On December 31, 1966 the Town of Leaside was one of 13 incorporated municipalities that made up the Municipality of Metropolitan Toronto (now the City of Toronto). But when the new year dawned, the province of Ontario reduced those 13 municipalities to only six. The Town of Leaside ceased to exist. That day January 1st, 1967, the Province merged the former Town of Leaside with the former Township of East York to create a new municipality, the Borough of East York.
Six years after the merger I was elected to the borough council as one of two aldermen (now called councillors) representing what had been the former Town of Leaside (excluding Thorncliffe). Four years later I was elected as the mayor of the entire Borough of East York. Many residents of both the former town and the former township believed that the people on the other side of the bridge spanning the Don Valley were different from themselves, but the truth is quite the opposite.
Soon after my election to the borough council it became evident to me how similar the people of the former town and the former township really were. Together they demonstrated the characteristics that I have often described as one small town within a big city. No matter where they lived, all the people of the Borough of East York were proud of living in a clean, safe and friendly community in which residents cared about each other and cared for the well-being of their neighbours. As well, all were very watchful of the way their council spent their hard-earned tax dollars, demanding excellent local services but at the least possible cost.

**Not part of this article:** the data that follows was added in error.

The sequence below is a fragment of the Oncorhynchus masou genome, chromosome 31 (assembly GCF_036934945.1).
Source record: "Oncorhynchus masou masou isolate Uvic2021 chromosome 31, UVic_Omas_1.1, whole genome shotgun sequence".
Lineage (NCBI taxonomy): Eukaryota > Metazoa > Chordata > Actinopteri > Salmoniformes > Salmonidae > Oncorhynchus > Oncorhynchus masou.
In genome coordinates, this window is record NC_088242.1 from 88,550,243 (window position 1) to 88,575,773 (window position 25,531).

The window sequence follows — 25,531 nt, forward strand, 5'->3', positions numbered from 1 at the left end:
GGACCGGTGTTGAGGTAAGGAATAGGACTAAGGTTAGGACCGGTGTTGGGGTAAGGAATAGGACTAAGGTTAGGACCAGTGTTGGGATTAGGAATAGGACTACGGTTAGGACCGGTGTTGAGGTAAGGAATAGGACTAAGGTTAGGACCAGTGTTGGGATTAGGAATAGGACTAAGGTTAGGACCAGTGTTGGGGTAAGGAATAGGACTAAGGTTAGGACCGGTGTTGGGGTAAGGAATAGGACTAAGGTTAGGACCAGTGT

As mayor I recognized that what this new municipality needed was a symbol that would bring us altogether as one community. At that time, the relatively new Canadian maple leaf flag was a symbol that had made all Canadians proud of our country. What about a flag for the Borough of East York? All of the six municipalities that made up Metro Toronto after 1967 had their own flag except for the Borough of East York. Here was the opportunity to create our own symbol.
So, I applied for and received authorization from the borough council to hold a design contest for a borough flag. Every contest needs a prize but knowing our taxpayers on both sides of the bridge, I knew enough not to burden them with the cost. So, I wrote to each of the industries and businesses in the borough asking for a modest cash donation of $200 towards the prize. Many companies responded positively. However, Seven Up Bottling Company sent me a cheque accompanied by a note saying this was a foolish idea. I promptly sent back their cheque reminding them that this was a matter of civic pride for a very special municipality with an incredible community spirit.
Design submissions came from a great many adults and especially from children some of whose teachers made it a class project. The winning design was submitted by a Scarborough resident, Raymond Taylor. The prize for Mr. Taylor was $1,000 and $100 for the winning student. The colours of the design were not the blue and gold of the former township nor the green and gold of the former town but rather red, white and blue, which symbolized our new municipality. In addition, the “Y” represented the two branches of the Don River flowing through the borough.
From then on, the flag has appeared throughout the borough including prominently on all our street signs. After total amalgamation in 1998, in its efforts to ensure we are first and foremost all Torontonians, the city started to replace our street signs with large Toronto blue and white signs. Recently, however, Toronto city council has agreed to allow the logo of each of the six former Metro municipalities on their street signs. We will continue to see the Borough of East York flag on our street signs as the symbol of the municipality in which Leasiders resided for the 30 years before amalgamation.
I am flying a Borough of East York flag at my home. You can obtain your own Borough of East York flag from the Borough of East York Historical Society by calling Margaret McRae at 416-429-7821.
Alan Redway served for six years as Mayor of the Borough of East York and as a member of Metropolitan Toronto Council and Executive Committee. Later he was elected to the parliament of Canada where he served for almost 10 years as a Progressive Conservative member of the House of Commons and as Minister of State (Housing).